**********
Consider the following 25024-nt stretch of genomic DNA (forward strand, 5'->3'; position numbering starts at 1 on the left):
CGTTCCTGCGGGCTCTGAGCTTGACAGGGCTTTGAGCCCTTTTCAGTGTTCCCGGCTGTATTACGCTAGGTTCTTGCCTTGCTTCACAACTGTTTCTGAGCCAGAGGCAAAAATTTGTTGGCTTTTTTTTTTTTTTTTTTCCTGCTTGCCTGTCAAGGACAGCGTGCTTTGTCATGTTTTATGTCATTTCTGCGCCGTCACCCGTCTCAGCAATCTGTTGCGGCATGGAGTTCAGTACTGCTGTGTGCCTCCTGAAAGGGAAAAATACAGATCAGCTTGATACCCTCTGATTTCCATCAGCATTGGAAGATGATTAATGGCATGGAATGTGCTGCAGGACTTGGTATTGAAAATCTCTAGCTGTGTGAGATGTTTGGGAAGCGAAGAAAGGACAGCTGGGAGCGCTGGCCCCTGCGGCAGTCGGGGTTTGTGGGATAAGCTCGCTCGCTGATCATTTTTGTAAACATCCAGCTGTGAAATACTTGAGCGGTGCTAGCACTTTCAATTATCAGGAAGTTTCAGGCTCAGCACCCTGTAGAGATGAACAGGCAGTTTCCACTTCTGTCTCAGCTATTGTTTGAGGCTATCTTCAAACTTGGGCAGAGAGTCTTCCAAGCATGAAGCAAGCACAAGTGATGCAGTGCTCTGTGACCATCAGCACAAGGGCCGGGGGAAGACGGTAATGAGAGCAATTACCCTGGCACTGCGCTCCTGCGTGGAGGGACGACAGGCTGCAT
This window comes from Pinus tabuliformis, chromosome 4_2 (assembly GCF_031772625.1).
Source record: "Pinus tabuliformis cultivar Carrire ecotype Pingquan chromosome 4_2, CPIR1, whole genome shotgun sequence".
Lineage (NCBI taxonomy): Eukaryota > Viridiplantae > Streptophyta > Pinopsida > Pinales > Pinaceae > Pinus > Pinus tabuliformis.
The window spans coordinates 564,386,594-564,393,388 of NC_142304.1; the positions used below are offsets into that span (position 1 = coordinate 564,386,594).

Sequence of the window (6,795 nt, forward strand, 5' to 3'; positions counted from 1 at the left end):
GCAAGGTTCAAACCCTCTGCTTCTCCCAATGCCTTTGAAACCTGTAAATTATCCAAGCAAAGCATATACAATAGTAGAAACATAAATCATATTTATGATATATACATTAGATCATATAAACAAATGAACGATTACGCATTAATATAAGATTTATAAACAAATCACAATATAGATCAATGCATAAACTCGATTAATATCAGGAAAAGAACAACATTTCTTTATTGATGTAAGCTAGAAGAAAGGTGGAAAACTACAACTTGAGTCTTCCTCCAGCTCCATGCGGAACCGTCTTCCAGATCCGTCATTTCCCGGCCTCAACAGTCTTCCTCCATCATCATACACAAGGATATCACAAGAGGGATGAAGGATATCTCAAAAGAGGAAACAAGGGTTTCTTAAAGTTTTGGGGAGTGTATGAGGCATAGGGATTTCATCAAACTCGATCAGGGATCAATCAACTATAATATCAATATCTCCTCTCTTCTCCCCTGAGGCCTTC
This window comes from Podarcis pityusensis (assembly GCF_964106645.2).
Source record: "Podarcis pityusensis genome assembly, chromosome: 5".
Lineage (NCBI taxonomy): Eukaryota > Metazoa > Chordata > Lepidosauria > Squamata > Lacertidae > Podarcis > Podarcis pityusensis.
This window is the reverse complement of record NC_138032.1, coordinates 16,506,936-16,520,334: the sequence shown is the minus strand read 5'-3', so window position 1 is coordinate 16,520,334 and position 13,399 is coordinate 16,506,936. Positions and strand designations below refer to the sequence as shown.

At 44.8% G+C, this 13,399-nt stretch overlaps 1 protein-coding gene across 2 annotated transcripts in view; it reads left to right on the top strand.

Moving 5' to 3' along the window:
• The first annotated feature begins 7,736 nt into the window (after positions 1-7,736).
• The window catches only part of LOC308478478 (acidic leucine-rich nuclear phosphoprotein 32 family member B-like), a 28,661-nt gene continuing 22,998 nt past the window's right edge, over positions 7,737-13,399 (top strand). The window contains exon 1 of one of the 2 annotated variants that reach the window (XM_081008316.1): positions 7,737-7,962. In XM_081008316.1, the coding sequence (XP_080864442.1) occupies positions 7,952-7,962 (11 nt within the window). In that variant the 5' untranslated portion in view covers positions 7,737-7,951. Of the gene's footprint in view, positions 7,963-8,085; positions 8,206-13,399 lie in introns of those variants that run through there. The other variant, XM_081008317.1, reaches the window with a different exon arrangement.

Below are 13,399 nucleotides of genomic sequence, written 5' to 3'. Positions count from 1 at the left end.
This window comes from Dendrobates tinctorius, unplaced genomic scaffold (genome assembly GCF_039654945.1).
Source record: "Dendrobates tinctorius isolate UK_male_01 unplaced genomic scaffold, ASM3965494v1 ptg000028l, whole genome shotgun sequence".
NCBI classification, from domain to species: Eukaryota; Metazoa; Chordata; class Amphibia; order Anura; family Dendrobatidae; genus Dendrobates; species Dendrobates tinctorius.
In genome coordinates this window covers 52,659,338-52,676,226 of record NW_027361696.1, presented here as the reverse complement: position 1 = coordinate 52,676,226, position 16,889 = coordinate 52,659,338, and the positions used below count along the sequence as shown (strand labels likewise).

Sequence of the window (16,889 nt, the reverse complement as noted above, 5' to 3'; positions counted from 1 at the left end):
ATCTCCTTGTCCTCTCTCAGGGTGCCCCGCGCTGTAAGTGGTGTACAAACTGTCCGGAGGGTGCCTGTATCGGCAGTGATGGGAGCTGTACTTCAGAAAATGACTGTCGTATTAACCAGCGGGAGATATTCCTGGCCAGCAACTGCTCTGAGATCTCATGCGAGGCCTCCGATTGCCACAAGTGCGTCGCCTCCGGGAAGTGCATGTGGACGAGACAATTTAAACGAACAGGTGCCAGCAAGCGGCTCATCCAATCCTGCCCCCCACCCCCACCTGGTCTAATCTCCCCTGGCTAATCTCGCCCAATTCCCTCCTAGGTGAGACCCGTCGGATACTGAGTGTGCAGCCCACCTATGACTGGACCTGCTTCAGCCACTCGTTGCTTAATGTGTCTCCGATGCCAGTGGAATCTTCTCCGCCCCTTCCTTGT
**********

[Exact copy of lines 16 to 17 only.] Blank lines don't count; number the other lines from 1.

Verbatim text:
• The window catches only part of LOC308478478 (acidic leucine-rich nuclear phosphoprotein 32 family member B-like), a 28,661-nt gene continuing 22,998 nt past the window's right edge, over positions 7,737-13,399 (top strand). The window contains exon 1 of one of the 2 annotated variants that reach the window (XM_081008316.1): positions 7,737-7,962. In XM_081008316.1, the coding sequence (XP_080864442.1) occupies positions 7,952-7,962 (11 nt within the window). In that variant the 5' untranslated portion in view covers positions 7,737-7,951. Of the gene's footprint in view, positions 7,963-8,085; positions 8,206-13,399 lie in introns of those variants that run through there. The other variant, XM_081008317.1, reaches the window with a different exon arrangement.

Below are 13,399 nucleotides of genomic sequence, written 5' to 3'. Positions count from 1 at the left end.